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Ballard Name Study

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Surname/tag: Ballard
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About the Project

The Ballard Name Study project serves as a collaborative platform to collect information on the Ballard name. The hope is that other researchers like you will join the study to help make it a valuable reference point for other genealogists who are researching or have an interest in the Ballard name.

As a One Name Study, this project is not limited to persons who are related biologically. Individual studies can be used to branch out the research into specific methods and areas of interest, such as geographically (England Ballard's), by time period (18th Century Ballard's), or by topic (Ballard DNA, Ballard Occupations, Ballard Statistics). These studies may also include a number of family branches which have no immediate link with each other. Some researchers may even be motivated to go beyond the profile identification and research stage to compile fully sourced, single-family histories of some of the families they discover through this name study project.

Also see the related surnames and surname variants.

How to Join

To join the Ballard Name Study, first start out by browsing our current research pages to see if there is a specific study ongoing that fits your interests. If so, feel free to add your name to the Membership list below, post an introduction comment on the specific team page, and then dive right in!

If a research page does not yet exist for your particular area of interest, please contact the Name Study Coordinator: Paul Ballard for assistance.

... ... ... is a member of the Ballard Name Study Project.

Once you are ready to go, you can also show your project affiliation with the ONS Member Sticker:

{{Member|ONS|name=Ballard}}

Research Pages

Here are some of the current research pages included in the study. I'll be working on them, and could use your help!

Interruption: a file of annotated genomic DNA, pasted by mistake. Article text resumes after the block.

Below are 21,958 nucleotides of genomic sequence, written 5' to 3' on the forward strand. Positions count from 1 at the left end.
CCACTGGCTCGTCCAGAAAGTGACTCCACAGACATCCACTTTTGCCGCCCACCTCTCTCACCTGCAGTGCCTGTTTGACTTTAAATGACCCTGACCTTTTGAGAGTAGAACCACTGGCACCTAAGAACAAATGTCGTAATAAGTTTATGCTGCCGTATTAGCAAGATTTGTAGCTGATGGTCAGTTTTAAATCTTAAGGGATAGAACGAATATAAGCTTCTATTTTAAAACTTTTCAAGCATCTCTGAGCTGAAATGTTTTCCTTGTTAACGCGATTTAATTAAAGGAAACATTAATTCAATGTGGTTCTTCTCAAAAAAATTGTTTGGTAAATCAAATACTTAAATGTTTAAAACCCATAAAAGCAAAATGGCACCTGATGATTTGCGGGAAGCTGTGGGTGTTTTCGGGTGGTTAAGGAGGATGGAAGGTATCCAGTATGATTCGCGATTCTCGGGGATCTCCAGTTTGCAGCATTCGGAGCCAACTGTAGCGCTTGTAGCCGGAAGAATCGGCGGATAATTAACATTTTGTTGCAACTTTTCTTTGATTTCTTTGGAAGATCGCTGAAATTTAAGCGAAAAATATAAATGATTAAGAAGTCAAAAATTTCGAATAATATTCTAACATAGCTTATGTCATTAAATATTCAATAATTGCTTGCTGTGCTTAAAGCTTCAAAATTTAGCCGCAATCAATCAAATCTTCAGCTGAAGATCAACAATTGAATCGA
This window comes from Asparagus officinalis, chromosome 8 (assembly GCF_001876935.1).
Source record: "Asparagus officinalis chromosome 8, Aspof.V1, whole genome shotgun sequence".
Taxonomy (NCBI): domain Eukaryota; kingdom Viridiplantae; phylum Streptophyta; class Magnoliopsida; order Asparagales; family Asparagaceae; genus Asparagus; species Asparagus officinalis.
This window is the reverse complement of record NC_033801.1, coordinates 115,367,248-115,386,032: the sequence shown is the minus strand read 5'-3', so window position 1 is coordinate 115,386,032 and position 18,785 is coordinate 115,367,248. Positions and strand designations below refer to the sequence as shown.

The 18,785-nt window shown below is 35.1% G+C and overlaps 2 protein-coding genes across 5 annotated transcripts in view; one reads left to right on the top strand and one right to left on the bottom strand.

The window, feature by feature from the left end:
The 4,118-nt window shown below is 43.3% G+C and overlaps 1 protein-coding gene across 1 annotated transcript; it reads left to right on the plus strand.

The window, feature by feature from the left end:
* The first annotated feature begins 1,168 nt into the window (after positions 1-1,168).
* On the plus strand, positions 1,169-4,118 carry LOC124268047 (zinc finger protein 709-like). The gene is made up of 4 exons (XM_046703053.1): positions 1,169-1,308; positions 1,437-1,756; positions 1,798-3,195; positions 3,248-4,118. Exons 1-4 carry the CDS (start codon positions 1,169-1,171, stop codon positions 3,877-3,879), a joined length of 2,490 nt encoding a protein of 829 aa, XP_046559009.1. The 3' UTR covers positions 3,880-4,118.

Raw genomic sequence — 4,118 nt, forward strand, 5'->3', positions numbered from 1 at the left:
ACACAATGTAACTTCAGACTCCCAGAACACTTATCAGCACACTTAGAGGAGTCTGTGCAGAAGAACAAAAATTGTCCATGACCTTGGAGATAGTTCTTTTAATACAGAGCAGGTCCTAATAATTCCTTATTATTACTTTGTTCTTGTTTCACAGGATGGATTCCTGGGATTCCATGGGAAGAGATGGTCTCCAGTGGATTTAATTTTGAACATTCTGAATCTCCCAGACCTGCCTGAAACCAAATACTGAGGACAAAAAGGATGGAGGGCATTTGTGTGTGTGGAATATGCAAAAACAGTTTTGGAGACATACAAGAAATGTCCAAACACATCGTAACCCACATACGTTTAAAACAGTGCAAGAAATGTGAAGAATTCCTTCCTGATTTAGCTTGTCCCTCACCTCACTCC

Membership

Related Surnames and Surname Variants


This unusual name is recorded in many spelling forms including Bullard, Ballard, Belward, Bellyard, Bil(l)yard, and Bellard. It is an example of that sizeable group of early surnames that were created from the habitual use of nicknames. These were usually given with reference to a variety of characteristics, such as physical attributes and moral characteristics, although habits of dress and occupation were also common. The derivation is from the Middle English "bal(le)", used in the transferred sense of a hairless patch on the skull, with the addition of the Angl-Saxon suffix "ard", whose precise translation is uncertain.
The first recorded spelling of the family name is shown to be that of Peter Ballard, which was dated 1196, in the "Curia Regis Rolls of Northamptonshire", during the reign of King Richard 1st, known as "Richard the Lionheart", 1189 - 1199.
Surnames became necessary when governments introduced personal taxation. In England this was known as Poll Tax. Throughout the centuries, surnames in every country have continued to "develop" often leading to astonishing variants of the original spelling.
Early examples of the surname recordings include those of Alured Balard in Essex in 1273 and Geoffrey Bolhard of Warwick in 1275. Later recordings are those of Moyses Billiard, a witness at St Botolphs church, Bishopgate, London, on October 10th 1631, whilst on March 31st 1634, John Bilyard was christened at St Dunstans in the East, Stepney. On July 15th 1635, William Ballard, aged 32 yrs., together with his wife, Elizabeth, aged 26 yrs., and children, Hester and Jo, aged respectively one year and 2 yrs., embarked from London on the ship "James" bound for New England. They were among the earliest recorded name bearers to settle in America.
There are other sources for this name, besides the Anglo-Saxon. Not all people bearing the name are of English origins. It is common, with native etymology among several Celtic nations, although the British Celtic form is likely the original, and it may be that "Bald head" is a false etymology designed to give the name English roots. The earliest form is Ap Alard, meaning the "son of the fox" in Welsh, and it passed from Wales to Brittany as Aballard, whence it became popular in France under the form Aballaird, and thence to Spain.




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Comments: 1

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I would love to join. I am a direct descendant of Thomas BALLARD aka BOLLARD who came to NEW SOUTH WALES as a convict. There are many other descendants
posted by [Living Naismith]